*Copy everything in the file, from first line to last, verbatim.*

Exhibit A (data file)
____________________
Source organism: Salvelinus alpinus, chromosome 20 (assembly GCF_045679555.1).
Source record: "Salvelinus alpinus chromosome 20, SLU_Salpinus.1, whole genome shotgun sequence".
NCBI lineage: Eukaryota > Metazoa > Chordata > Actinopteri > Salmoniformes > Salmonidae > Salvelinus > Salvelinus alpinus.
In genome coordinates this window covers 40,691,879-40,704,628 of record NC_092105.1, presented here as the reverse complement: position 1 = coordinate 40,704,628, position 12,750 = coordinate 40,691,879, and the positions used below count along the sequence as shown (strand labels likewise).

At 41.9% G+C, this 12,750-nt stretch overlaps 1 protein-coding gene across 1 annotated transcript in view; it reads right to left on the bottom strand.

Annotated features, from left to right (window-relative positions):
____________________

Source organism: Salvelinus alpinus, chromosome 20 (assembly GCF_045679555.1).
Source record: "Salvelinus alpinus chromosome 20, SLU_Salpinus.1, whole genome shotgun sequence".
NCBI lineage: Eukaryota > Metazoa > Chordata > Actinopteri > Salmoniformes > Salmonidae > Salvelinus > Salvelinus alpinus.
In genome coordinates this window covers 40,691,879-40,704,628 of record NC_092105.1, presented here as the reverse complement: position 1 = coordinate 40,704,628, position 12,750 = coordinate 40,691,879, and the positions used below count along the sequence as shown (strand labels likewise).

At 41.9% G+C, this 12,750-nt stretch overlaps 1 protein-coding gene across 1 annotated transcript in view; it reads right to left on the bottom strand.

Annotated features, from left to right (window-relative positions):